The Billionaire And The Immigrant Join Forces For Immigration Reform

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MARK ZUCKERBERG
Mark Zuckerberg, founder and chief executive officer of Facebook Inc., listens to an audience member's question during an interview at the Newseum in Washington, D.C., U.S., on Wednesday, Sept. 18, 2013. Zuckerberg said helping 11 million undocumented U.S. residents is the most important aspect of immigration issues he's exploring with congressional leaders during a Washington visit. Photographer: Andrew Harrer/Bloomberg via Getty Images | Bloomberg via Getty Images

They were born one year apart, into vastly different worlds.

Carlos Vargas, 28, began life in poverty in Puebla, Mexico, where he shared one small bedroom with his widowed mother and three siblings. His mother, who crossed the U.S.-Mexican border illegally in 1990 with her four children, held multiple jobs here to make ends meet.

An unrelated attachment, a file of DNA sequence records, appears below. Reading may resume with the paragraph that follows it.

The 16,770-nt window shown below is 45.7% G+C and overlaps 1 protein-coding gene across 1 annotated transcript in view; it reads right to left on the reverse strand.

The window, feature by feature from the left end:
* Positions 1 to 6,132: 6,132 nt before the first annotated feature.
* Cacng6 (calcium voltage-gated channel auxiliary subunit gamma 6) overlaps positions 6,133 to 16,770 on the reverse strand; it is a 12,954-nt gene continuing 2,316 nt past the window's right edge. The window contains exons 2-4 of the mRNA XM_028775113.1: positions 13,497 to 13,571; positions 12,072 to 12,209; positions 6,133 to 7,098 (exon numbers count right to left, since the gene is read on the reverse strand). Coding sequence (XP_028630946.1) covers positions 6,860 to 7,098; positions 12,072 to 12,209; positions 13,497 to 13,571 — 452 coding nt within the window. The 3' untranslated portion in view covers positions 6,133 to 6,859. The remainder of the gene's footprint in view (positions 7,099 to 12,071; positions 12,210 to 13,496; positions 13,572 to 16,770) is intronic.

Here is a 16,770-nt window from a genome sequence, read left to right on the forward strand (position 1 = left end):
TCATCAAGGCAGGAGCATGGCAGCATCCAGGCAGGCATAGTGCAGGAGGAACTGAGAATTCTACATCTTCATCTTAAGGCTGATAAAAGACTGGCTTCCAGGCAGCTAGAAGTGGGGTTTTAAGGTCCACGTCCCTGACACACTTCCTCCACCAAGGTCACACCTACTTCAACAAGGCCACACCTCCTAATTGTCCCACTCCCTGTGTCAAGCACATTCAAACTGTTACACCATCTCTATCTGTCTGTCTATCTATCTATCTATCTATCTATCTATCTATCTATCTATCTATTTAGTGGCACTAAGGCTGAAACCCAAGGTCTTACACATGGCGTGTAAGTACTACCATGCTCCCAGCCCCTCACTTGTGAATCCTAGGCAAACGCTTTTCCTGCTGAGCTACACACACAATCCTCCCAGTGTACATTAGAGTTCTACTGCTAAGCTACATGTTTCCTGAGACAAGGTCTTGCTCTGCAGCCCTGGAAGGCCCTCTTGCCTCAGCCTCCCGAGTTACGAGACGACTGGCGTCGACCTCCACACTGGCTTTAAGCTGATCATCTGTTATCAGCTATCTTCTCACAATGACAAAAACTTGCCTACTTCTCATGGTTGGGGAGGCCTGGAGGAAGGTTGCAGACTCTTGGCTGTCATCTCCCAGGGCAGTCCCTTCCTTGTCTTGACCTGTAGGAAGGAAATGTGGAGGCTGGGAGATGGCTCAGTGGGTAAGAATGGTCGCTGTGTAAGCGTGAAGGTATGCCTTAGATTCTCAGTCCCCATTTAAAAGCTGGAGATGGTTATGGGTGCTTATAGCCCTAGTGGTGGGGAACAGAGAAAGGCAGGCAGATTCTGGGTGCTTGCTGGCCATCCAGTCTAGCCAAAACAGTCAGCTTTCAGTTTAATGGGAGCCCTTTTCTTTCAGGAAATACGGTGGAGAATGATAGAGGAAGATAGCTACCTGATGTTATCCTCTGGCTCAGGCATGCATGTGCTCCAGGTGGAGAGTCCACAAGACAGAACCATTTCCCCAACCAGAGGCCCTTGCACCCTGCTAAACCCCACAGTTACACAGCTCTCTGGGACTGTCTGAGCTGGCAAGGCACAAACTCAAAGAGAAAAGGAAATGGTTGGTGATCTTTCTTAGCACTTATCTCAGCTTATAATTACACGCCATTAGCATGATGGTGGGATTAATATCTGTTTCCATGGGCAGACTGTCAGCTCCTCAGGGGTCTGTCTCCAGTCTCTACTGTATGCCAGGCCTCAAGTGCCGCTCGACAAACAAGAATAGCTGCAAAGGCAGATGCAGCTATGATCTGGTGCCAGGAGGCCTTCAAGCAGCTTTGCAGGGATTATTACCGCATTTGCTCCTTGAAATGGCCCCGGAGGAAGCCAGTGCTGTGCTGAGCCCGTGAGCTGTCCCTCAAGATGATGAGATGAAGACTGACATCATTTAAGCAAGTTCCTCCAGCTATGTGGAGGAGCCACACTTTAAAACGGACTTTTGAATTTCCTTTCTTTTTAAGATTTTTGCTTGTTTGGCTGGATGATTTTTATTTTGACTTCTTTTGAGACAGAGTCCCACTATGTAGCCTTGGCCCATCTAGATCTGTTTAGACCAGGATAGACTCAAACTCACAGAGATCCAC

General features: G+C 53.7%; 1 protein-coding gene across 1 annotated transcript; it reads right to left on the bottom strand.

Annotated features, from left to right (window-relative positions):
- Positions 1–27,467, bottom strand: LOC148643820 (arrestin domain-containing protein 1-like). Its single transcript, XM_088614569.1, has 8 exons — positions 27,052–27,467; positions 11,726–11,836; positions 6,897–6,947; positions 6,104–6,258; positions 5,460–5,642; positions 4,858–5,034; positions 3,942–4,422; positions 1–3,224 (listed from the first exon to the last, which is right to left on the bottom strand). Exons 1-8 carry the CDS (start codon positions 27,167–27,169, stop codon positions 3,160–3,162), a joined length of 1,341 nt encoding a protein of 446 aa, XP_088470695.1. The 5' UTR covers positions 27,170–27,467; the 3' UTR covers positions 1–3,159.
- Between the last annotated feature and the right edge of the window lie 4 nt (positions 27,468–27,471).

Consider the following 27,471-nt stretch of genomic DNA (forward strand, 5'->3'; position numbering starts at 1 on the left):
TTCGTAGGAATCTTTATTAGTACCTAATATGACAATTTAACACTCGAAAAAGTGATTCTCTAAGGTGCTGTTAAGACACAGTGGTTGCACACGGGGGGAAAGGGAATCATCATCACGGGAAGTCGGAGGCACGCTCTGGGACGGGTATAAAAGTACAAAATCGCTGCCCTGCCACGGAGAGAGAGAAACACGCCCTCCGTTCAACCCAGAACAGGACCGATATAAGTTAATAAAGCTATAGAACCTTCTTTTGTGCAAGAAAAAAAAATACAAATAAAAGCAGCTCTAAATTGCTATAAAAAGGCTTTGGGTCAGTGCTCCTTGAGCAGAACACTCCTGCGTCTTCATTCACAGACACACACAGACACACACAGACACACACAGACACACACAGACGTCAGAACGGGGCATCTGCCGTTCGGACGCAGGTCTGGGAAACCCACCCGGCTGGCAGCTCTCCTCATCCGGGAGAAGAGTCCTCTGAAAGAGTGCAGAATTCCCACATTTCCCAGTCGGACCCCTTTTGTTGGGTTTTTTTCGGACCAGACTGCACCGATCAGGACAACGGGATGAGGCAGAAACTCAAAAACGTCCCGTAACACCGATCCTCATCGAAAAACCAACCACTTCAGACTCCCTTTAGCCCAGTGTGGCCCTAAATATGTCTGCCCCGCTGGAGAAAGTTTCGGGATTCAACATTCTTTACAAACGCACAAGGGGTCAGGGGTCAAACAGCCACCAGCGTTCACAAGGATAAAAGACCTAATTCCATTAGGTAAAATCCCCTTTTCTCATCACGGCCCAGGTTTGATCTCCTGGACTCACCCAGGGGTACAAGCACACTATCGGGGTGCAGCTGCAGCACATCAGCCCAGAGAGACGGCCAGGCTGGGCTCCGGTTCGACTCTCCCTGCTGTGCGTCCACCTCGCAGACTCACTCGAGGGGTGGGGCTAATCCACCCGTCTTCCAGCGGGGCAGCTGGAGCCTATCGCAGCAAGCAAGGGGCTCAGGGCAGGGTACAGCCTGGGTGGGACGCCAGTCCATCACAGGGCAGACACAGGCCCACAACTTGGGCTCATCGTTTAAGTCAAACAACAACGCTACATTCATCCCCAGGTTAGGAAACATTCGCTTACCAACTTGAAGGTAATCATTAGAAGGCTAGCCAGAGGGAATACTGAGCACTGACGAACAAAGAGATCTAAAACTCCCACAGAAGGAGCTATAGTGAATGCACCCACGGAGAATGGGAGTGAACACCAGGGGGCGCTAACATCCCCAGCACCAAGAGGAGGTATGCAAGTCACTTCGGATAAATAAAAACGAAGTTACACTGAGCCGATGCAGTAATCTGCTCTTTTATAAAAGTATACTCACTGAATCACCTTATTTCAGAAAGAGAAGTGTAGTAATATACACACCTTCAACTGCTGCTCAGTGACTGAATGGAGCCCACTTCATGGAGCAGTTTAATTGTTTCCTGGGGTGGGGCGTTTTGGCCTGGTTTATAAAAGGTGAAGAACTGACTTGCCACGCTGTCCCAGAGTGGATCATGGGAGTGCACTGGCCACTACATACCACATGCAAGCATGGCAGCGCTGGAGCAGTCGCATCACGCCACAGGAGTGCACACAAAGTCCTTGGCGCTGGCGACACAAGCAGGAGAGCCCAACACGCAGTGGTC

Mark Zuckerberg, 29, started his life in Dobbs Ferry, an affluent New York suburb of tree-lined streets and meticulously tended lawns rimming million-dollar homes. Zuckerberg, also one of four children, is the son of a dentist and a psychiatrist.

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